Tendinitis and bursitis
A painful inflammation of tendons and of tendon-muscle attachments to bone, tendinitis usually occurs in the shoulder rotator cuff, hip, Achilles tendon, or hamstring.
Bursitis is a painful inflammation of one or more of the bursae—closed sacs that are lubricated with small amounts of synovial fluid that facilitate the motion of muscles and tendons over bony prominences. Bursitis usually occurs in the subdeltoid, olecranon, trochanteric, calcaneal, or prepatellar bursae.
Tendinitis commonly results from trauma (such as strain during sports activity), another musculoskeletal disorder (rheumatic diseases, congenital defects), postural misalignment, abnormal body development, or hypermobility.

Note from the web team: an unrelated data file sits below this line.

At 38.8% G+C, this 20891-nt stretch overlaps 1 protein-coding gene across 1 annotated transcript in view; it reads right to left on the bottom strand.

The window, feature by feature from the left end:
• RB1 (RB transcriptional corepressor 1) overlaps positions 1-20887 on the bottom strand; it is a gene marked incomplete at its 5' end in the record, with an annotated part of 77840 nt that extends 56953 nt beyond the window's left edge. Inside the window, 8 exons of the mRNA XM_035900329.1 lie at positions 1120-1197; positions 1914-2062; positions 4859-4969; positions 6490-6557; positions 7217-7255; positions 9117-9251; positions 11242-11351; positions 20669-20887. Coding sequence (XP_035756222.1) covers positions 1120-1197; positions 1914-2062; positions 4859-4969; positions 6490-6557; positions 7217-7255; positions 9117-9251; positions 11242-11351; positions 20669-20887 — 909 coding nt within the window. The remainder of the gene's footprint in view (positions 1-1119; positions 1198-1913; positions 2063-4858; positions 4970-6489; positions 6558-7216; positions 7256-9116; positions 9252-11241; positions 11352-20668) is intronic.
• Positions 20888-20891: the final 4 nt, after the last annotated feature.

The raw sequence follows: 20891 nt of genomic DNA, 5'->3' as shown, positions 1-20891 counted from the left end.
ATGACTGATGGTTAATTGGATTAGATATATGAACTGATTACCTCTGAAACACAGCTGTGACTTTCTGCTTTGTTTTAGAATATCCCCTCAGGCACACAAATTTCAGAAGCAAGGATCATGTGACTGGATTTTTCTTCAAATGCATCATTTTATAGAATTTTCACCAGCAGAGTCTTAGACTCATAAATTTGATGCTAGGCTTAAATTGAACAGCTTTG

Bursitis usually occurs in middle age from recurring trauma that stresses or pressures a joint or from an inflammatory joint disease (rheumatoid arthritis, gout). Chronic bursitis follows attacks of acute bursitis or repeated trauma and infection. Septic bursitis may result from wound infection or from bacterial invasion of skin over the bursa.
Teaching Checklist: Tendinitis and bursitis tips
Review the following teaching points with your patient:
Take anti-inflammatory agents with food to minimize GI upset.
Avoid activities that aggravate the affected joint.
Use a triangular sling for comfort and protection, especially while sleeping.
Use a splint if indicated.
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